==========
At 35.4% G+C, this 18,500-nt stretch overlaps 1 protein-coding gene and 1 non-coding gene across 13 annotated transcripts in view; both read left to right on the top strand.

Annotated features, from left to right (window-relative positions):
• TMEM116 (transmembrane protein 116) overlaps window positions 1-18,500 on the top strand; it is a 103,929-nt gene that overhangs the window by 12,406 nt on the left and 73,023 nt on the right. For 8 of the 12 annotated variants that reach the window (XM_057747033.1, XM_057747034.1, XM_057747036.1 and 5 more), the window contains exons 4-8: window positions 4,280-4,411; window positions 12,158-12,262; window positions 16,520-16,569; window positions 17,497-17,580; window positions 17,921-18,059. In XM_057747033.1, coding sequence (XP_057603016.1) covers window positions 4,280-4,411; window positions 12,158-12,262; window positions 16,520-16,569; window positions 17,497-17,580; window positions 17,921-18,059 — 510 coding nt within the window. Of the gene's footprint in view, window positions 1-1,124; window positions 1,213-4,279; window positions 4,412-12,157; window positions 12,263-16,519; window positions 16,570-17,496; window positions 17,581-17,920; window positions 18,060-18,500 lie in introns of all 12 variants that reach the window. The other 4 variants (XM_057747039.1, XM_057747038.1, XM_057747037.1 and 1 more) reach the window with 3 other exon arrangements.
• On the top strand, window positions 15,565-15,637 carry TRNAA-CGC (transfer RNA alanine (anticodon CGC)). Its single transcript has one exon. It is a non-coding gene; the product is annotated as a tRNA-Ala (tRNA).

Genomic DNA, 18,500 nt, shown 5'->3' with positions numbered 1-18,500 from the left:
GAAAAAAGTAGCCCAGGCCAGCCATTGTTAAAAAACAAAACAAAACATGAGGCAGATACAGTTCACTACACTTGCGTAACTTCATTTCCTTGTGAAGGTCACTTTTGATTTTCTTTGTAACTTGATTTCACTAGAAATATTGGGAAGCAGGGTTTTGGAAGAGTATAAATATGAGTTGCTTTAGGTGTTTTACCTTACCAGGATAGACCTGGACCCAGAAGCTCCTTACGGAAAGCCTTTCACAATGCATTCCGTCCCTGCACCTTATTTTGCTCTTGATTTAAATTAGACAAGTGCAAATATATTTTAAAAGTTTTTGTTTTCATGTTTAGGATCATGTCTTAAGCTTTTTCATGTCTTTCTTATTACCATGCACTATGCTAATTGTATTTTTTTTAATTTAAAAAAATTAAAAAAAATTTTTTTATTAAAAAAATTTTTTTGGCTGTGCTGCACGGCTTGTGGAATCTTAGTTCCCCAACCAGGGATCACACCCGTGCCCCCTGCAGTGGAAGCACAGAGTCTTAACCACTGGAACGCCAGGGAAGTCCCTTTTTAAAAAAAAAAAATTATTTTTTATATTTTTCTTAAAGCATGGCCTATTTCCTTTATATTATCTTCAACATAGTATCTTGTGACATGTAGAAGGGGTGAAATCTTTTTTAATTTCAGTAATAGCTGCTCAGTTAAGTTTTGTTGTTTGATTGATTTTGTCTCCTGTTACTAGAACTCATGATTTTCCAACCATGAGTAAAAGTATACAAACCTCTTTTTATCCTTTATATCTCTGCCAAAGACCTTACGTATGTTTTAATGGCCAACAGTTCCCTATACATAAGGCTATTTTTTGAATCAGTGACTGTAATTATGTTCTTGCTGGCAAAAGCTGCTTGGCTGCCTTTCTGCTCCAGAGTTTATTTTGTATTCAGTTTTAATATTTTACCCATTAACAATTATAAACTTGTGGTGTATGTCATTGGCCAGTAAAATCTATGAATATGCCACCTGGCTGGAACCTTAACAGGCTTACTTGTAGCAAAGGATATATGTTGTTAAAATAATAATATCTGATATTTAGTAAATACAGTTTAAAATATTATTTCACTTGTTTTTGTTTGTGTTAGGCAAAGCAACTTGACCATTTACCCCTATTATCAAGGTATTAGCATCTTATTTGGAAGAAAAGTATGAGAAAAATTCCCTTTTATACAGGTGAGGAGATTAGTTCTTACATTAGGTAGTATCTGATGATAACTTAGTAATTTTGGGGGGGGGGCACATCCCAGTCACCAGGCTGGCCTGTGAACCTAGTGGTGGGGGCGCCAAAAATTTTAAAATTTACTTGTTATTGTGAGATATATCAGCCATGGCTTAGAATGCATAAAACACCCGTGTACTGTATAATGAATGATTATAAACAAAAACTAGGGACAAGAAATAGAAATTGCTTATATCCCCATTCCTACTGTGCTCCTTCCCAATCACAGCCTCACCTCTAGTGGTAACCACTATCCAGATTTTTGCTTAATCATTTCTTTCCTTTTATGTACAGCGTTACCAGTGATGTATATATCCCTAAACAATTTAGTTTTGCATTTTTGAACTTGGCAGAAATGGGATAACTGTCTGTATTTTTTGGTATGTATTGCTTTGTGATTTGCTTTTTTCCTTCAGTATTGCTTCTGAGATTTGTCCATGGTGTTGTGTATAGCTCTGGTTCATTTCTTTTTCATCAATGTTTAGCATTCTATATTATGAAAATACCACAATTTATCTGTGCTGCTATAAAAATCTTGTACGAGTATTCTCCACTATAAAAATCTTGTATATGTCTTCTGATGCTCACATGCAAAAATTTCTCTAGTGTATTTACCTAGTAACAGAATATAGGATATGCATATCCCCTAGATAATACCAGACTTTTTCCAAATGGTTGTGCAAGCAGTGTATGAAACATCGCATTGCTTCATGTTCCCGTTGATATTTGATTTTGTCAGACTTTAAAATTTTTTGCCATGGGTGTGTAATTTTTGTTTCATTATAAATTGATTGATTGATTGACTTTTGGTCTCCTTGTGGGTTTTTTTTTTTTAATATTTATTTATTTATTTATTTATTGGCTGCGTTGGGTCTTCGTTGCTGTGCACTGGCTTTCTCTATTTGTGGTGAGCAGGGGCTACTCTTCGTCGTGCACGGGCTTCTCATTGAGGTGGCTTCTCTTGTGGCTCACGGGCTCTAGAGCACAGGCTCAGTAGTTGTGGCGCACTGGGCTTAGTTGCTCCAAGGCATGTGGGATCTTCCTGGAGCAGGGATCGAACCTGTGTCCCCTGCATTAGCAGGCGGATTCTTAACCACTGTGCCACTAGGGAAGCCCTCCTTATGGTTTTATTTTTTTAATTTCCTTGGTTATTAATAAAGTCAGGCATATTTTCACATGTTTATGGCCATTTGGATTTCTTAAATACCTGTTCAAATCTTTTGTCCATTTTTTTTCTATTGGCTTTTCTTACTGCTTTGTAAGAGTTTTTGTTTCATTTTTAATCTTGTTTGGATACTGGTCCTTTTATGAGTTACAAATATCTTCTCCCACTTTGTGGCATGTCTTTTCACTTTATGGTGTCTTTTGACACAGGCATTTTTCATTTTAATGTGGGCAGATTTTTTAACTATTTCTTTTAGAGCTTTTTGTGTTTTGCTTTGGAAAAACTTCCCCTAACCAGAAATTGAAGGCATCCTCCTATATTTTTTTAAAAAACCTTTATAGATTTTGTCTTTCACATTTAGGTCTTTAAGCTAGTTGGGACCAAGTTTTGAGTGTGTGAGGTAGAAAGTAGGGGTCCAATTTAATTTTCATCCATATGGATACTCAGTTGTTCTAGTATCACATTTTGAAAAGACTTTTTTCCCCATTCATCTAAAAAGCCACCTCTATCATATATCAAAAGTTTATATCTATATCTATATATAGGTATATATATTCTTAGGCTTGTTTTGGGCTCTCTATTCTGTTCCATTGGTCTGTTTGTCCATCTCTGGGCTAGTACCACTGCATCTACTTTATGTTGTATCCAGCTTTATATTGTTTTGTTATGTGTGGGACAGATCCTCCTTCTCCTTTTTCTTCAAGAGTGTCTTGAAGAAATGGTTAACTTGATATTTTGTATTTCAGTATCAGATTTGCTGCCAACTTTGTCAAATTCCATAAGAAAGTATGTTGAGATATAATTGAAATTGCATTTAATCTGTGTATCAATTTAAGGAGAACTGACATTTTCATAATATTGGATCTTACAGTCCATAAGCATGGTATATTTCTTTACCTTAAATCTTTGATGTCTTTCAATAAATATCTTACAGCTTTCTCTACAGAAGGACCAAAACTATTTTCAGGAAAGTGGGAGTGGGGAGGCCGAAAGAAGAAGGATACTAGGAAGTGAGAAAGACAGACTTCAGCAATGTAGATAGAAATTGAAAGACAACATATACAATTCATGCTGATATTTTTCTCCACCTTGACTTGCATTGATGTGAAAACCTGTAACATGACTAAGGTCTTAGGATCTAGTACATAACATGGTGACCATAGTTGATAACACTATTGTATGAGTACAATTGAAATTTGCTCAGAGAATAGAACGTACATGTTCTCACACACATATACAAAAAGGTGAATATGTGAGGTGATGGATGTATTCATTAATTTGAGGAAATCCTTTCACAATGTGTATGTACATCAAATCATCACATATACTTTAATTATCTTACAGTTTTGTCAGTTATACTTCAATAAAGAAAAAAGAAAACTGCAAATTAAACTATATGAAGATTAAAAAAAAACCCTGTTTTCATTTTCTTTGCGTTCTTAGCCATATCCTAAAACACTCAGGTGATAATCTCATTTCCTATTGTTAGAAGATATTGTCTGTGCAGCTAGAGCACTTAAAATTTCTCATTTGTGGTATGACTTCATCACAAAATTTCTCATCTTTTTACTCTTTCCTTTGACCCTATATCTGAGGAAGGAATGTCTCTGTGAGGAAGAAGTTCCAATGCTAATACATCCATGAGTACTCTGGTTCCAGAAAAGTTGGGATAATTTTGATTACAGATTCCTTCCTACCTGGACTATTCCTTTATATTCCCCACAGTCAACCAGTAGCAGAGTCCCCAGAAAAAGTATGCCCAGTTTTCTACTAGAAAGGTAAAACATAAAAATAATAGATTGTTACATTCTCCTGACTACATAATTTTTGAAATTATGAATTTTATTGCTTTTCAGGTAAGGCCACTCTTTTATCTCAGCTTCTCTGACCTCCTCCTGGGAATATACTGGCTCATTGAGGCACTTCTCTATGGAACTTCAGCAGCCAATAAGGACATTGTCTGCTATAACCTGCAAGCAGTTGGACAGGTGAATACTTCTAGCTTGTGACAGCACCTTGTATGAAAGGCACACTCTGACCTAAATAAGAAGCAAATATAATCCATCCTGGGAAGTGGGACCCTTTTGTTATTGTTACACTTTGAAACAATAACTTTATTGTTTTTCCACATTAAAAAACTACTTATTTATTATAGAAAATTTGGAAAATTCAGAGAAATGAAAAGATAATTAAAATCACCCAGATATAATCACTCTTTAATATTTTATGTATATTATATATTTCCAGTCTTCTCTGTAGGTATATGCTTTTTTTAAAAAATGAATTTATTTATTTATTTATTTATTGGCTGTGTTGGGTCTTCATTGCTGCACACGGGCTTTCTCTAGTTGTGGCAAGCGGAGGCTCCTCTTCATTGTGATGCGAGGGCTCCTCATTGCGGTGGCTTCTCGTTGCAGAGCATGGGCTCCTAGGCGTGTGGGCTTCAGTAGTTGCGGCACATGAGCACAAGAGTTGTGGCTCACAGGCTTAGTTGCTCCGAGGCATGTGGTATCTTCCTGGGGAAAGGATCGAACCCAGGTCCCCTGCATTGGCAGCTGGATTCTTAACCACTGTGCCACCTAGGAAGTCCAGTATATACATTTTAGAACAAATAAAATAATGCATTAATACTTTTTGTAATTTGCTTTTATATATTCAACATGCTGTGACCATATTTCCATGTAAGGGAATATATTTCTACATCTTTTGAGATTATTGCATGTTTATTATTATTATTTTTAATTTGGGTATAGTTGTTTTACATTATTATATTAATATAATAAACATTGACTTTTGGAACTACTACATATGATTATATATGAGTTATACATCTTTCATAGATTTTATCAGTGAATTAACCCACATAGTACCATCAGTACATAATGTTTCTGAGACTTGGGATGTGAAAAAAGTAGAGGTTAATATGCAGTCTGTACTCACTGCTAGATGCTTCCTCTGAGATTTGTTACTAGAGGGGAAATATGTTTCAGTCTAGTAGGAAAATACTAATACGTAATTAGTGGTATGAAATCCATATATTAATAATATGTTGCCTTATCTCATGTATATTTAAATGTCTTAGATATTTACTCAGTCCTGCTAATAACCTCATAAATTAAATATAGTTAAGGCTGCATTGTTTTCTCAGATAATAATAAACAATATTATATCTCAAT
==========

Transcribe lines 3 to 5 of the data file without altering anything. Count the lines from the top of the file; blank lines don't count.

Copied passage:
• TMEM116 (transmembrane protein 116) overlaps window positions 1-18,500 on the top strand; it is a 103,929-nt gene that overhangs the window by 12,406 nt on the left and 73,023 nt on the right. For 8 of the 12 annotated variants that reach the window (XM_057747033.1, XM_057747034.1, XM_057747036.1 and 5 more), the window contains exons 4-8: window positions 4,280-4,411; window positions 12,158-12,262; window positions 16,520-16,569; window positions 17,497-17,580; window positions 17,921-18,059. In XM_057747033.1, coding sequence (XP_057603016.1) covers window positions 4,280-4,411; window positions 12,158-12,262; window positions 16,520-16,569; window positions 17,497-17,580; window positions 17,921-18,059 — 510 coding nt within the window. Of the gene's footprint in view, window positions 1-1,124; window positions 1,213-4,279; window positions 4,412-12,157; window positions 12,263-16,519; window positions 16,570-17,496; window positions 17,581-17,920; window positions 18,060-18,500 lie in introns of all 12 variants that reach the window. The other 4 variants (XM_057747039.1, XM_057747038.1, XM_057747037.1 and 1 more) reach the window with 3 other exon arrangements.
• On the top strand, window positions 15,565-15,637 carry TRNAA-CGC (transfer RNA alanine (anticodon CGC)). Its single transcript has one exon. It is a non-coding gene; the product is annotated as a tRNA-Ala (tRNA).

Genomic DNA, 18,500 nt, shown 5'->3' with positions numbered 1-18,500 from the left: